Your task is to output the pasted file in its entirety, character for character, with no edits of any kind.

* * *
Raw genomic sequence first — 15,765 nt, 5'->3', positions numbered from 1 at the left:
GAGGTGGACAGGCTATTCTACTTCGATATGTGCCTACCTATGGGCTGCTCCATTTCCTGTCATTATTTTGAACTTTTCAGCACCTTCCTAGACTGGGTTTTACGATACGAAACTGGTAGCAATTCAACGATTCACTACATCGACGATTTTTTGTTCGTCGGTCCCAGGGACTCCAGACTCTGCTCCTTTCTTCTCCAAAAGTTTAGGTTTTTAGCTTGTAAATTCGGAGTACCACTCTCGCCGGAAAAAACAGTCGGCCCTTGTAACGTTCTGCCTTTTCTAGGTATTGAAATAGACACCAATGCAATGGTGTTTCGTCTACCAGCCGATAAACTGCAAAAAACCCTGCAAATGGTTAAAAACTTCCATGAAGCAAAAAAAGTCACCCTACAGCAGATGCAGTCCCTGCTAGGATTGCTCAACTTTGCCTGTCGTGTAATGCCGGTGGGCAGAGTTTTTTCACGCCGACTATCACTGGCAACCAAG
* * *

Raw genomic sequence first — 15,765 nt, 5'->3', positions numbered from 1 at the left:
GAGGTGGACAGGCTATTCTACTTCGATATGTGCCTACCTATGGGCTGCTCCATTTCCTGTCATTATTTTGAACTTTTCAGCACCTTCCTAGACTGGGTTTTACGATACGAAACTGGTAGCAATTCAACGATTCACTACATCGACGATTTTTTGTTCGTCGGTCCCAGGGACTCCAGACTCTGCTCCTTTCTTCTCCAAAAGTTTAGGTTTTTAGCTTGTAAATTCGGAGTACCACTCTCGCCGGAAAAAACAGTCGGCCCTTGTAACGTTCTGCCTTTTCTAGGTATTGAAATAGACACCAATGCAATGGTGTTTCGTCTACCAGCCGATAAACTGCAAAAAACCCTGCAAATGGTTAAAAACTTCCATGAAGCAAAAAAAGTCACCCTACAGCAGATGCAGTCCCTGCTAGGATTGCTCAACTTTGCCTGTCGTGTAATGCCGGTGGGCAGAGTTTTTTCACGCCGACTATCACTGGCAACCAAG